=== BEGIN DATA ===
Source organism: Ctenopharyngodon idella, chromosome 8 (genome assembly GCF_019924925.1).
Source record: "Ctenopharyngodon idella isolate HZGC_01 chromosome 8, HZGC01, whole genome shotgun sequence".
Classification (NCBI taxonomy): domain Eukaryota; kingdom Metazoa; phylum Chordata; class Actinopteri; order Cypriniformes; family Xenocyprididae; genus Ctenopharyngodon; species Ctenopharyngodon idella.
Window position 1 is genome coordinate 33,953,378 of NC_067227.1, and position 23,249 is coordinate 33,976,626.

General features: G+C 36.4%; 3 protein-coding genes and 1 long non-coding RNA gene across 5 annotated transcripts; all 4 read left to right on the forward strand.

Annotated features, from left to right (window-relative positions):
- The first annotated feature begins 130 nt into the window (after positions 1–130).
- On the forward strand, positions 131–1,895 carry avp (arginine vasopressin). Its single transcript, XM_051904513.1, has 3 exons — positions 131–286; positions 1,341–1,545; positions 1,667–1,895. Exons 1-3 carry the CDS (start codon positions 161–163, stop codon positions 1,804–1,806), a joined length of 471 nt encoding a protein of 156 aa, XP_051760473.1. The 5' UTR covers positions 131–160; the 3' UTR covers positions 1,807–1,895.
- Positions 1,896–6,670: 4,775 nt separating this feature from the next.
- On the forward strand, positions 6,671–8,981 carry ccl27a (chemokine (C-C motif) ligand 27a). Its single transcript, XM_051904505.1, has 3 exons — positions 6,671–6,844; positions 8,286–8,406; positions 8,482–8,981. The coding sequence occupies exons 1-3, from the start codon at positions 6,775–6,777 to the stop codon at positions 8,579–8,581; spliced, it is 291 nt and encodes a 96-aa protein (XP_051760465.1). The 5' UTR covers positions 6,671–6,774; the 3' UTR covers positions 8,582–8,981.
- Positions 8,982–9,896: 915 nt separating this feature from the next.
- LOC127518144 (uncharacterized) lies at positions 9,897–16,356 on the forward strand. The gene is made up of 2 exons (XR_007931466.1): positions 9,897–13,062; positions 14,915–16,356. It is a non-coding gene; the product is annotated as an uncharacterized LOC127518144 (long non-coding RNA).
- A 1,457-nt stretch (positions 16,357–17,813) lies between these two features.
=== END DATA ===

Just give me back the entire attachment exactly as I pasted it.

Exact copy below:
Source organism: Ctenopharyngodon idella, chromosome 8 (genome assembly GCF_019924925.1).
Source record: "Ctenopharyngodon idella isolate HZGC_01 chromosome 8, HZGC01, whole genome shotgun sequence".
Classification (NCBI taxonomy): domain Eukaryota; kingdom Metazoa; phylum Chordata; class Actinopteri; order Cypriniformes; family Xenocyprididae; genus Ctenopharyngodon; species Ctenopharyngodon idella.
Window position 1 is genome coordinate 33,953,378 of NC_067227.1, and position 23,249 is coordinate 33,976,626.

General features: G+C 36.4%; 3 protein-coding genes and 1 long non-coding RNA gene across 5 annotated transcripts; all 4 read left to right on the forward strand.

Annotated features, from left to right (window-relative positions):
- The first annotated feature begins 130 nt into the window (after positions 1–130).
- On the forward strand, positions 131–1,895 carry avp (arginine vasopressin). Its single transcript, XM_051904513.1, has 3 exons — positions 131–286; positions 1,341–1,545; positions 1,667–1,895. Exons 1-3 carry the CDS (start codon positions 161–163, stop codon positions 1,804–1,806), a joined length of 471 nt encoding a protein of 156 aa, XP_051760473.1. The 5' UTR covers positions 131–160; the 3' UTR covers positions 1,807–1,895.
- Positions 1,896–6,670: 4,775 nt separating this feature from the next.
- On the forward strand, positions 6,671–8,981 carry ccl27a (chemokine (C-C motif) ligand 27a). Its single transcript, XM_051904505.1, has 3 exons — positions 6,671–6,844; positions 8,286–8,406; positions 8,482–8,981. The coding sequence occupies exons 1-3, from the start codon at positions 6,775–6,777 to the stop codon at positions 8,579–8,581; spliced, it is 291 nt and encodes a 96-aa protein (XP_051760465.1). The 5' UTR covers positions 6,671–6,774; the 3' UTR covers positions 8,582–8,981.
- Positions 8,982–9,896: 915 nt separating this feature from the next.
- LOC127518144 (uncharacterized) lies at positions 9,897–16,356 on the forward strand. The gene is made up of 2 exons (XR_007931466.1): positions 9,897–13,062; positions 14,915–16,356. It is a non-coding gene; the product is annotated as an uncharacterized LOC127518144 (long non-coding RNA).
- A 1,457-nt stretch (positions 16,357–17,813) lies between these two features.